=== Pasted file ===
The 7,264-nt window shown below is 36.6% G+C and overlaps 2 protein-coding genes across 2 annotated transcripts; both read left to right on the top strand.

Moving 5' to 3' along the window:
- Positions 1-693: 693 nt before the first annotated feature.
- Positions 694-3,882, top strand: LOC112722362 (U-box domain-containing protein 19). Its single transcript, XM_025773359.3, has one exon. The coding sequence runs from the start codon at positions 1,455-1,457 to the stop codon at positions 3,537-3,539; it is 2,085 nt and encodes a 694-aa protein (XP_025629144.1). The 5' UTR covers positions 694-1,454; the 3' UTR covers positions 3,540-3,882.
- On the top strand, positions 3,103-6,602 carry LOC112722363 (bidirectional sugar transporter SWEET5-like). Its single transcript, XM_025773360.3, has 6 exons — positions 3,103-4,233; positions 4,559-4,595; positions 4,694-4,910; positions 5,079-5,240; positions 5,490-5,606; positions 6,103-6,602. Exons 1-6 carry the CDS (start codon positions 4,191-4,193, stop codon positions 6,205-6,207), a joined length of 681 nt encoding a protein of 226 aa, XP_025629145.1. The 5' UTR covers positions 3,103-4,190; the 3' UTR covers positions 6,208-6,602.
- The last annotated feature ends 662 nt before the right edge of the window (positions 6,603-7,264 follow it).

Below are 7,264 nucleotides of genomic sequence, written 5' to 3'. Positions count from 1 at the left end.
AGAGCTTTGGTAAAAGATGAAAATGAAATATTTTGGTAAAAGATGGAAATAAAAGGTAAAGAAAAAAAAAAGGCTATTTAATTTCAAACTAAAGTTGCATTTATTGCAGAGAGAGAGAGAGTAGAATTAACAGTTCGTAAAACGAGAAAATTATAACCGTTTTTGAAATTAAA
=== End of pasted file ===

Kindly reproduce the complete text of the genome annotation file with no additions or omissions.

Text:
The 7,264-nt window shown below is 36.6% G+C and overlaps 2 protein-coding genes across 2 annotated transcripts; both read left to right on the top strand.

Moving 5' to 3' along the window:
- Positions 1-693: 693 nt before the first annotated feature.
- Positions 694-3,882, top strand: LOC112722362 (U-box domain-containing protein 19). Its single transcript, XM_025773359.3, has one exon. The coding sequence runs from the start codon at positions 1,455-1,457 to the stop codon at positions 3,537-3,539; it is 2,085 nt and encodes a 694-aa protein (XP_025629144.1). The 5' UTR covers positions 694-1,454; the 3' UTR covers positions 3,540-3,882.
- On the top strand, positions 3,103-6,602 carry LOC112722363 (bidirectional sugar transporter SWEET5-like). Its single transcript, XM_025773360.3, has 6 exons — positions 3,103-4,233; positions 4,559-4,595; positions 4,694-4,910; positions 5,079-5,240; positions 5,490-5,606; positions 6,103-6,602. Exons 1-6 carry the CDS (start codon positions 4,191-4,193, stop codon positions 6,205-6,207), a joined length of 681 nt encoding a protein of 226 aa, XP_025629145.1. The 5' UTR covers positions 3,103-4,190; the 3' UTR covers positions 6,208-6,602.
- The last annotated feature ends 662 nt before the right edge of the window (positions 6,603-7,264 follow it).

Below are 7,264 nucleotides of genomic sequence, written 5' to 3'. Positions count from 1 at the left end.
AGAGCTTTGGTAAAAGATGAAAATGAAATATTTTGGTAAAAGATGGAAATAAAAGGTAAAGAAAAAAAAAAGGCTATTTAATTTCAAACTAAAGTTGCATTTATTGCAGAGAGAGAGAGAGTAGAATTAACAGTTCGTAAAACGAGAAAATTATAACCGTTTTTGAAATTAAA